There is no way, whatever the outcome of these results, that we can/ will continue to shield like we have. As I say, we wouldn’t feel it was fair or healthy for our children to take that view – they need to be able to be teenagers. They need their lives back. And if I’m honest, it’s not just them. I can’t keep doing this for much longer either. I love seeing people and I miss it so much. I made the decision near the beginning that I needed to find a way to deal with that so that I wasn’t miserable (and I hope I was successful most of the time), but I honestly think it would have a massive effect on my mental health if I couldn’t get out there this summer while everyone else was returning to some form of normality. Just imagine how you would feel if you were only able live in your home and garden (and we’re lucky to have a garden) while others were socialising, going to the pub, meeting around you for UK holidays and get togethers. It’s been hard enough when it’s been for short times in and around lockdowns, but it’ll be even harder if and when that lockdown is over.

I want to go on our short break that we have booked in August. I want to do my London to Paris bike ride in September. I want to be able to eat in a pub garden (nope, I don’t want to go inside yet!). I want to be able to visit a garden centre without worrying. I want to pop to the shops without having to ask someone else. And to be honest, I need to do most of those things too, if I’m going to stay sane.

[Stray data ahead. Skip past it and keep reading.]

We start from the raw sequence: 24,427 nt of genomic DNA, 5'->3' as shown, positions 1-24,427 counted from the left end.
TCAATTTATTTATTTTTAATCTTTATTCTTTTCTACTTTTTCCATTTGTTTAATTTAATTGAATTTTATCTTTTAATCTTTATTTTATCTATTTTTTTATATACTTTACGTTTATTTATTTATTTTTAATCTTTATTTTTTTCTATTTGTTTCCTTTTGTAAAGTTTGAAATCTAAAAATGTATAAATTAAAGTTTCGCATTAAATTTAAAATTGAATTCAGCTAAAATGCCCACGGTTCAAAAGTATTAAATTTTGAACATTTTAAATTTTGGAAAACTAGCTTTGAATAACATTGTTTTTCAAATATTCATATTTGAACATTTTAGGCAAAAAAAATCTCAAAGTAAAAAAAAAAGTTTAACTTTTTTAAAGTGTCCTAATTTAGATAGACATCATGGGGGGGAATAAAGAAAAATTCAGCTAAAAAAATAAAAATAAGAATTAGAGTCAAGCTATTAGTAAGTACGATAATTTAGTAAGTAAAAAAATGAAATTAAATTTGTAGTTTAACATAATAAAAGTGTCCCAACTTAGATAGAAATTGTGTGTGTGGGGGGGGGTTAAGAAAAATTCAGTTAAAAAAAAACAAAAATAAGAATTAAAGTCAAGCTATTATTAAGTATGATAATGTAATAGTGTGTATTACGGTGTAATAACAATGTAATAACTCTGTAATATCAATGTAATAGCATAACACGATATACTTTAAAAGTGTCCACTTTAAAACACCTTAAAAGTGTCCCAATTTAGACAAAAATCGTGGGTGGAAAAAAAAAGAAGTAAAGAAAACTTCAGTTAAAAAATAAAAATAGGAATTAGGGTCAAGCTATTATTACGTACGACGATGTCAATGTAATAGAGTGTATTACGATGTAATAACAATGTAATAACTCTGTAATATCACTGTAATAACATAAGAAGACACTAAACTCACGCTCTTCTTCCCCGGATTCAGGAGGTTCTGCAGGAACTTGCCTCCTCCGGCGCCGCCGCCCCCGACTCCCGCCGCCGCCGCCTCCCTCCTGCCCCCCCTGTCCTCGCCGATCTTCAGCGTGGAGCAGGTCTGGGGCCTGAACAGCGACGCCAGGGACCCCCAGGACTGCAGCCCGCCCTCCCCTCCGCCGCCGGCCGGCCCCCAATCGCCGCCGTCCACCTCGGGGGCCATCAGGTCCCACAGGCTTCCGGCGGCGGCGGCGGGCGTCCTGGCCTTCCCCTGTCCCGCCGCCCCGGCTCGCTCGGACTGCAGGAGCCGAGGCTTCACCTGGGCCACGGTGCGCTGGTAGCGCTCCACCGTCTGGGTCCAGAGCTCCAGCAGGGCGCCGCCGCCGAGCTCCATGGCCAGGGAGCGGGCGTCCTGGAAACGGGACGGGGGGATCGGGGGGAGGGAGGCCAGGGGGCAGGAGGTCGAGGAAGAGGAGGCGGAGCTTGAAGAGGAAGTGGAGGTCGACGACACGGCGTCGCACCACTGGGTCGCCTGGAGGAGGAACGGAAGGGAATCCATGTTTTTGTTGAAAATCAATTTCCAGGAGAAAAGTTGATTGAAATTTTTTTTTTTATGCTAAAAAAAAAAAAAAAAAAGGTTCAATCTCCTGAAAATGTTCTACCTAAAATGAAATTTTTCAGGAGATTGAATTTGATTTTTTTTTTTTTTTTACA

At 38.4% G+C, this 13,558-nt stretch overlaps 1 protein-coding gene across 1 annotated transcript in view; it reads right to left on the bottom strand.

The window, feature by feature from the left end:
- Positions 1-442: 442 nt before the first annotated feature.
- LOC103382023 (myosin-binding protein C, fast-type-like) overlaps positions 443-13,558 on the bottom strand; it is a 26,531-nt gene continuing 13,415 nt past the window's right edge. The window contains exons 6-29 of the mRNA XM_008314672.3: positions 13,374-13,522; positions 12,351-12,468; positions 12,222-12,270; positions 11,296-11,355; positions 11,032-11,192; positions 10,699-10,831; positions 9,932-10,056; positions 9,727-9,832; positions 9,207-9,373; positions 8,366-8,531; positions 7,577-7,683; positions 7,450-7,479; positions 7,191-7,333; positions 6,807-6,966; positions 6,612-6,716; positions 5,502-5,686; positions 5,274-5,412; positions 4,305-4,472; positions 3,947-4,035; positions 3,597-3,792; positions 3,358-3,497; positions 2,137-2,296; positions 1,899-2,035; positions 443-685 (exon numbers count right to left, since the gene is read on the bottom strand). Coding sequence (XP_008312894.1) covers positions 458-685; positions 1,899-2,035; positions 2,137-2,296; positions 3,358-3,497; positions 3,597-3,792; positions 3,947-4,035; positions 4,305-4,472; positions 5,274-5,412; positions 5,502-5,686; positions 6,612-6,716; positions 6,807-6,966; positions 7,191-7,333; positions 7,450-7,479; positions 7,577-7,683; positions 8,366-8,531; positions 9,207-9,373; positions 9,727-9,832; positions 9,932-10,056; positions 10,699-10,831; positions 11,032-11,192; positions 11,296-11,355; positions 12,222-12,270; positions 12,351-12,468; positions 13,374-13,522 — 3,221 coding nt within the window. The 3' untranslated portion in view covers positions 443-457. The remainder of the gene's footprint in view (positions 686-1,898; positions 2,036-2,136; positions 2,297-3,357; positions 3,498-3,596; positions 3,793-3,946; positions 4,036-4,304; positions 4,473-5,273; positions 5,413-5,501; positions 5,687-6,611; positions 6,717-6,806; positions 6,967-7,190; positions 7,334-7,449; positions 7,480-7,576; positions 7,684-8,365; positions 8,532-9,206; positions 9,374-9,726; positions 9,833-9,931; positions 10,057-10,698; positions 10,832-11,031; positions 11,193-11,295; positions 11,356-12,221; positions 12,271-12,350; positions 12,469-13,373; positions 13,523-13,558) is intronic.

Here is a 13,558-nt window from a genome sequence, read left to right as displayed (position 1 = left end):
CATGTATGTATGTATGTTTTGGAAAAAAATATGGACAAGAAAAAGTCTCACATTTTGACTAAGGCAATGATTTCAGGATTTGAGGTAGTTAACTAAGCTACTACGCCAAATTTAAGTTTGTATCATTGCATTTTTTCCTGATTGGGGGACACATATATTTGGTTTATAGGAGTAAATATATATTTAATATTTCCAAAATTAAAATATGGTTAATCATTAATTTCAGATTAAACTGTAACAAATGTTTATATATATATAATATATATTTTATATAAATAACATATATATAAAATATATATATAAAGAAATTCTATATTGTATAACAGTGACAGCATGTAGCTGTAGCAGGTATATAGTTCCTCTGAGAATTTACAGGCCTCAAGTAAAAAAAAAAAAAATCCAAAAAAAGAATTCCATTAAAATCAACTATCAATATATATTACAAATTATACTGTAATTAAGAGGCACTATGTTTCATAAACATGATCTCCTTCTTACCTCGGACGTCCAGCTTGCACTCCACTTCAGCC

But it goes further than me and the kids. What do we do about Nick’s work? He will be expected back in London in the next few months which means the train & tube and the high chance of transmission there. If I’m not protected, do we just take that chance? In which case, there’s no point in being careful about anything, and we might as well have not shielded for the last year. Or does he have to reconsider a role that he has to travel for, albeit it only 2 days a week. He so deserves the promotion that he has just received and it would be terrible to have to reconsider that. And I don’t think I’d let him.